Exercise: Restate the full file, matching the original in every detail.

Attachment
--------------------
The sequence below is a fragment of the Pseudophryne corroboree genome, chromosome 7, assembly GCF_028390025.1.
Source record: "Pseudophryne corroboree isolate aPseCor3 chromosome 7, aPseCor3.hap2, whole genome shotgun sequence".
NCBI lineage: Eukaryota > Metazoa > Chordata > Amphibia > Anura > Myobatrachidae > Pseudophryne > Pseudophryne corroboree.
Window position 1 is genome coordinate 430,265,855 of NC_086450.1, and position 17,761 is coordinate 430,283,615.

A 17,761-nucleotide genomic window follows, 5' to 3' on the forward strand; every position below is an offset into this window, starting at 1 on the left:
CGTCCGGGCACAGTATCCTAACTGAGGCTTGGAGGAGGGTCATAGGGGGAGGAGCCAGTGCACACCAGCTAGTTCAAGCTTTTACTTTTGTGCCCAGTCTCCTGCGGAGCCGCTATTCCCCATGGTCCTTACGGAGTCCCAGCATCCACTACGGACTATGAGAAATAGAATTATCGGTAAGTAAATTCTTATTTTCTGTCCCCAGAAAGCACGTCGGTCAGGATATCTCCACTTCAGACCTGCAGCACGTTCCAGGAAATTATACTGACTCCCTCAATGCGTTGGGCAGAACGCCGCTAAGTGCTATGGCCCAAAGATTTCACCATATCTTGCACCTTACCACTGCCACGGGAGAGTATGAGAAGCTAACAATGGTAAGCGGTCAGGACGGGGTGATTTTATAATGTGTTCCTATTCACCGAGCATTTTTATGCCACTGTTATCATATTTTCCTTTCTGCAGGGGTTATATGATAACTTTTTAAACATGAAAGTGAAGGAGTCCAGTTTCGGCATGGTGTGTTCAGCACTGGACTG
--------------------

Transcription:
The sequence below is a fragment of the Pseudophryne corroboree genome, chromosome 7, assembly GCF_028390025.1.
Source record: "Pseudophryne corroboree isolate aPseCor3 chromosome 7, aPseCor3.hap2, whole genome shotgun sequence".
NCBI lineage: Eukaryota > Metazoa > Chordata > Amphibia > Anura > Myobatrachidae > Pseudophryne > Pseudophryne corroboree.
Window position 1 is genome coordinate 430,265,855 of NC_086450.1, and position 17,761 is coordinate 430,283,615.

A 17,761-nucleotide genomic window follows, 5' to 3' on the forward strand; every position below is an offset into this window, starting at 1 on the left:
CGTCCGGGCACAGTATCCTAACTGAGGCTTGGAGGAGGGTCATAGGGGGAGGAGCCAGTGCACACCAGCTAGTTCAAGCTTTTACTTTTGTGCCCAGTCTCCTGCGGAGCCGCTATTCCCCATGGTCCTTACGGAGTCCCAGCATCCACTACGGACTATGAGAAATAGAATTATCGGTAAGTAAATTCTTATTTTCTGTCCCCAGAAAGCACGTCGGTCAGGATATCTCCACTTCAGACCTGCAGCACGTTCCAGGAAATTATACTGACTCCCTCAATGCGTTGGGCAGAACGCCGCTAAGTGCTATGGCCCAAAGATTTCACCATATCTTGCACCTTACCACTGCCACGGGAGAGTATGAGAAGCTAACAATGGTAAGCGGTCAGGACGGGGTGATTTTATAATGTGTTCCTATTCACCGAGCATTTTTATGCCACTGTTATCATATTTTCCTTTCTGCAGGGGTTATATGATAACTTTTTAAACATGAAAGTGAAGGAGTCCAGTTTCGGCATGGTGTGTTCAGCACTGGACTG